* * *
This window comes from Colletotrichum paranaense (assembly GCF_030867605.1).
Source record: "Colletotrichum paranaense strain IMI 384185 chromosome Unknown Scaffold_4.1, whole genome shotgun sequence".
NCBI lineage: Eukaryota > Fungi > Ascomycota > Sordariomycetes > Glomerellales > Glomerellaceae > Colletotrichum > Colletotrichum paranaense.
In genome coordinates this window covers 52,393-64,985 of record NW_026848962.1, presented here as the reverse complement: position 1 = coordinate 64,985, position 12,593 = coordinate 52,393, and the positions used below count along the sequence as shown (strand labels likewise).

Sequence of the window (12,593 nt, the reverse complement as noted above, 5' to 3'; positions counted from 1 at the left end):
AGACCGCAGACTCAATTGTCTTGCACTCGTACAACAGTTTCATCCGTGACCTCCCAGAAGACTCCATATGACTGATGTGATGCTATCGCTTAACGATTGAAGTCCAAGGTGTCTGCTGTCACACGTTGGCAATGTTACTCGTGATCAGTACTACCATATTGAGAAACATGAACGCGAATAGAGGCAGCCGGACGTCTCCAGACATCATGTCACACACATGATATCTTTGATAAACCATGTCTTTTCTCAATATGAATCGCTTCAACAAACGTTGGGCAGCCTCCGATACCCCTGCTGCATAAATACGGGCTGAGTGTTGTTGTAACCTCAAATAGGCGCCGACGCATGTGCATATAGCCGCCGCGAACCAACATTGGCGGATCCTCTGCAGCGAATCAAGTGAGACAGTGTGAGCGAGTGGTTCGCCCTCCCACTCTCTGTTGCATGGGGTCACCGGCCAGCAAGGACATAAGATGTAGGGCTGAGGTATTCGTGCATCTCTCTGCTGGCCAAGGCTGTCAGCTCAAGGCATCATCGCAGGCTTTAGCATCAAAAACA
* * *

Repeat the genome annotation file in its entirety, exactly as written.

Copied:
This window comes from Colletotrichum paranaense (assembly GCF_030867605.1).
Source record: "Colletotrichum paranaense strain IMI 384185 chromosome Unknown Scaffold_4.1, whole genome shotgun sequence".
NCBI lineage: Eukaryota > Fungi > Ascomycota > Sordariomycetes > Glomerellales > Glomerellaceae > Colletotrichum > Colletotrichum paranaense.
In genome coordinates this window covers 52,393-64,985 of record NW_026848962.1, presented here as the reverse complement: position 1 = coordinate 64,985, position 12,593 = coordinate 52,393, and the positions used below count along the sequence as shown (strand labels likewise).

Sequence of the window (12,593 nt, the reverse complement as noted above, 5' to 3'; positions counted from 1 at the left end):
AGACCGCAGACTCAATTGTCTTGCACTCGTACAACAGTTTCATCCGTGACCTCCCAGAAGACTCCATATGACTGATGTGATGCTATCGCTTAACGATTGAAGTCCAAGGTGTCTGCTGTCACACGTTGGCAATGTTACTCGTGATCAGTACTACCATATTGAGAAACATGAACGCGAATAGAGGCAGCCGGACGTCTCCAGACATCATGTCACACACATGATATCTTTGATAAACCATGTCTTTTCTCAATATGAATCGCTTCAACAAACGTTGGGCAGCCTCCGATACCCCTGCTGCATAAATACGGGCTGAGTGTTGTTGTAACCTCAAATAGGCGCCGACGCATGTGCATATAGCCGCCGCGAACCAACATTGGCGGATCCTCTGCAGCGAATCAAGTGAGACAGTGTGAGCGAGTGGTTCGCCCTCCCACTCTCTGTTGCATGGGGTCACCGGCCAGCAAGGACATAAGATGTAGGGCTGAGGTATTCGTGCATCTCTCTGCTGGCCAAGGCTGTCAGCTCAAGGCATCATCGCAGGCTTTAGCATCAAAAACA